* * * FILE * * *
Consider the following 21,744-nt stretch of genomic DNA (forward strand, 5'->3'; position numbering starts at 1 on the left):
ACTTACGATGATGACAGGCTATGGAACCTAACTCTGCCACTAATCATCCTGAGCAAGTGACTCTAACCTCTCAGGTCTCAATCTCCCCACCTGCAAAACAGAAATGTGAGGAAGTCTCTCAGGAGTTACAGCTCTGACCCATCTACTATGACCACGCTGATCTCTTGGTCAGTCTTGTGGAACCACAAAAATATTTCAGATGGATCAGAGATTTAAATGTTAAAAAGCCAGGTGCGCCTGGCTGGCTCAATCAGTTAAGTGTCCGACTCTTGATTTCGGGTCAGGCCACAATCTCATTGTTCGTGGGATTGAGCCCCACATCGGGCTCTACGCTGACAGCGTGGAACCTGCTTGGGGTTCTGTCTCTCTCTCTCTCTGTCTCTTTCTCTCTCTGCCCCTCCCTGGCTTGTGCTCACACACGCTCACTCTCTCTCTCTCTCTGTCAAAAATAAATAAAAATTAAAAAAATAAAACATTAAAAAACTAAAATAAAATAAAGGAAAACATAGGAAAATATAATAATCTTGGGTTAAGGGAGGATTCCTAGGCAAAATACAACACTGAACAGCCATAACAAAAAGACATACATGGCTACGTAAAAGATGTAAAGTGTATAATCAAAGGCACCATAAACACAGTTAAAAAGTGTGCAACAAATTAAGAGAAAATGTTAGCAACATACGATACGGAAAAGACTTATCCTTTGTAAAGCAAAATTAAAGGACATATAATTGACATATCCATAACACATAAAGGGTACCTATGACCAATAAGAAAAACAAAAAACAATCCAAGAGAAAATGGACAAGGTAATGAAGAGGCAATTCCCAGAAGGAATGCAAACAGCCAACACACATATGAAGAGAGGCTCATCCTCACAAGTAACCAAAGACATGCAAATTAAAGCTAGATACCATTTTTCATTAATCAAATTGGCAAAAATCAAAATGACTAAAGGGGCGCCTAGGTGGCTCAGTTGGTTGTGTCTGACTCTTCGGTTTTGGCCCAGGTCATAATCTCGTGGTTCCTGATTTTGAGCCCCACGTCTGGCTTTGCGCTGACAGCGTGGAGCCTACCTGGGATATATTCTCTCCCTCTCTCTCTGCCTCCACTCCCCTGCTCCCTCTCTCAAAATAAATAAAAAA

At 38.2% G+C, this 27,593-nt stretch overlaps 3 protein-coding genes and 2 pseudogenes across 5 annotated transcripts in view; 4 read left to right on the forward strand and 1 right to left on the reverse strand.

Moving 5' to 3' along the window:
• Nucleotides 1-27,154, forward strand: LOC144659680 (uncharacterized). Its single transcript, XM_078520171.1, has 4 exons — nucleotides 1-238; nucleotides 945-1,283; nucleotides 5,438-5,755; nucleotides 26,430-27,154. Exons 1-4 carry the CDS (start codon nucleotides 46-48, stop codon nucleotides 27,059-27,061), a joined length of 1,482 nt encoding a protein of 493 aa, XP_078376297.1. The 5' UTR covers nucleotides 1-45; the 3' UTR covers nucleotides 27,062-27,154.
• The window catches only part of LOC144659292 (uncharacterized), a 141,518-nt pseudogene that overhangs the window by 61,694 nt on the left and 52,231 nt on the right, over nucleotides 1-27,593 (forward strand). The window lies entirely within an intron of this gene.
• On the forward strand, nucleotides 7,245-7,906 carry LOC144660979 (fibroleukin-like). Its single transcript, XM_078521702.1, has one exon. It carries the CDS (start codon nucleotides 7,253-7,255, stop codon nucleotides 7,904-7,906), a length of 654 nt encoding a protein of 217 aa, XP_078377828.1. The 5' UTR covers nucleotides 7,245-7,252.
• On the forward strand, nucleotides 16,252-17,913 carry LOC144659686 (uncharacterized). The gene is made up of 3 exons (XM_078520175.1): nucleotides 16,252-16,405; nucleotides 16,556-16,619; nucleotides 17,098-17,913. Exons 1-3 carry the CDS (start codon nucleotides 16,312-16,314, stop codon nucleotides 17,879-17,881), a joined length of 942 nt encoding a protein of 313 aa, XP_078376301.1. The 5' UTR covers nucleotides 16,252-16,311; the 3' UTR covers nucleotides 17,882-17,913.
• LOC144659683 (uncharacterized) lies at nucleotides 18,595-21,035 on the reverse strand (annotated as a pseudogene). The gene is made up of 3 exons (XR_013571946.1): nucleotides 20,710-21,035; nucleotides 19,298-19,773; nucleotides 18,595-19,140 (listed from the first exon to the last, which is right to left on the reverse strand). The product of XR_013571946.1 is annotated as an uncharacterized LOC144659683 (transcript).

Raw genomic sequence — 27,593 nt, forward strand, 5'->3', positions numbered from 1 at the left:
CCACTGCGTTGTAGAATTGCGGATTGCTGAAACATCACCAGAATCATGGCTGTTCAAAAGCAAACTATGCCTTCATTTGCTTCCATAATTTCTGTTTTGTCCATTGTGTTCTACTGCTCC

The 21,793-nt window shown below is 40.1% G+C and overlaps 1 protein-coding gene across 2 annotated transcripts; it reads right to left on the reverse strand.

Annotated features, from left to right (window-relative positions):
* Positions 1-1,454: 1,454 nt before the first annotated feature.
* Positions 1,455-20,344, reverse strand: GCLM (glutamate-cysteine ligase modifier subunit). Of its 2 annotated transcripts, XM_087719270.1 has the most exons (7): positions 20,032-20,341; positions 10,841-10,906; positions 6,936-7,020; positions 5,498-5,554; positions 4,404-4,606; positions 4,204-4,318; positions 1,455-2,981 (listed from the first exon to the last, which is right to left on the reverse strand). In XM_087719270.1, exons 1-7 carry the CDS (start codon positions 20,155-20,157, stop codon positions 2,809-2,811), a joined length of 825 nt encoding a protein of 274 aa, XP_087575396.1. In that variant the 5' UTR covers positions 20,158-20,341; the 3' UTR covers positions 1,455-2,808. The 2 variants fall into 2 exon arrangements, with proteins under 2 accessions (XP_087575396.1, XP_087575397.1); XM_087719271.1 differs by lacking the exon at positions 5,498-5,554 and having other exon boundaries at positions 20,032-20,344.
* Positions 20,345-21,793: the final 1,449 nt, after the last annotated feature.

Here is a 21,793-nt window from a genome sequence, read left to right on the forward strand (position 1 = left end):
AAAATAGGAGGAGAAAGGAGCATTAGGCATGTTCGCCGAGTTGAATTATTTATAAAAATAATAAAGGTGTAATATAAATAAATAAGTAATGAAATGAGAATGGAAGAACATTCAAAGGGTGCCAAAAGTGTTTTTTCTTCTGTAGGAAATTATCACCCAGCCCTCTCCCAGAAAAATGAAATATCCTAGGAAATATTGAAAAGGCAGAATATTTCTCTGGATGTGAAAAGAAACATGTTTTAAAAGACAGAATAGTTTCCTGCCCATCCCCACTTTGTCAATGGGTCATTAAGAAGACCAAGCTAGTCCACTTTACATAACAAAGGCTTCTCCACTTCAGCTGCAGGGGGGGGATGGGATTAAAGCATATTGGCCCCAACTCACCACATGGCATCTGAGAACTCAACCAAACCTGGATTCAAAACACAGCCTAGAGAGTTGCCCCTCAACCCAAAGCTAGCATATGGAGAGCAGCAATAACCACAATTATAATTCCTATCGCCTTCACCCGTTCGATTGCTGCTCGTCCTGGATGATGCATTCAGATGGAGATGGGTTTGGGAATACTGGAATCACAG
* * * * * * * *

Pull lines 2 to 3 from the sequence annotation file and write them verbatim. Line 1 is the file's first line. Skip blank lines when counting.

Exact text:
ACTTACGATGATGACAGGCTATGGAACCTAACTCTGCCACTAATCATCCTGAGCAAGTGACTCTAACCTCTCAGGTCTCAATCTCCCCACCTGCAAAACAGAAATGTGAGGAAGTCTCTCAGGAGTTACAGCTCTGACCCATCTACTATGACCACGCTGATCTCTTGGTCAGTCTTGTGGAACCACAAAAATATTTCAGATGGATCAGAGATTTAAATGTTAAAAAGCCAGGTGCGCCTGGCTGGCTCAATCAGTTAAGTGTCCGACTCTTGATTTCGGGTCAGGCCACAATCTCATTGTTCGTGGGATTGAGCCCCACATCGGGCTCTACGCTGACAGCGTGGAACCTGCTTGGGGTTCTGTCTCTCTCTCTCTCTGTCTCTTTCTCTCTCTGCCCCTCCCTGGCTTGTGCTCACACACGCTCACTCTCTCTCTCTCTCTGTCAAAAATAAATAAAAATTAAAAAAATAAAACATTAAAAAACTAAAATAAAATAAAGGAAAACATAGGAAAATATAATAATCTTGGGTTAAGGGAGGATTCCTAGGCAAAATACAACACTGAACAGCCATAACAAAAAGACATACATGGCTACGTAAAAGATGTAAAGTGTATAATCAAAGGCACCATAAACACAGTTAAAAAGTGTGCAACAAATTAAGAGAAAATGTTAGCAACATACGATACGGAAAAGACTTATCCTTTGTAAAGCAAAATTAAAGGACATATAATTGACATATCCATAACACATAAAGGGTACCTATGACCAATAAGAAAAACAAAAAACAATCCAAGAGAAAATGGACAAGGTAATGAAGAGGCAATTCCCAGAAGGAATGCAAACAGCCAACACACATATGAAGAGAGGCTCATCCTCACAAGTAACCAAAGACATGCAAATTAAAGCTAGATACCATTTTTCATTAATCAAATTGGCAAAAATCAAAATGACTAAAGGGGCGCCTAGGTGGCTCAGTTGGTTGTGTCTGACTCTTCGGTTTTGGCCCAGGTCATAATCTCGTGGTTCCTGATTTTGAGCCCCACGTCTGGCTTTGCGCTGACAGCGTGGAGCCTACCTGGGATATATTCTCTCCCTCTCTCTCTGCCTCCACTCCCCTGCTCCCTCTCTCAAAATAAATAAAAAA

At 38.2% G+C, this 27,593-nt stretch overlaps 3 protein-coding genes and 2 pseudogenes across 5 annotated transcripts in view; 4 read left to right on the forward strand and 1 right to left on the reverse strand.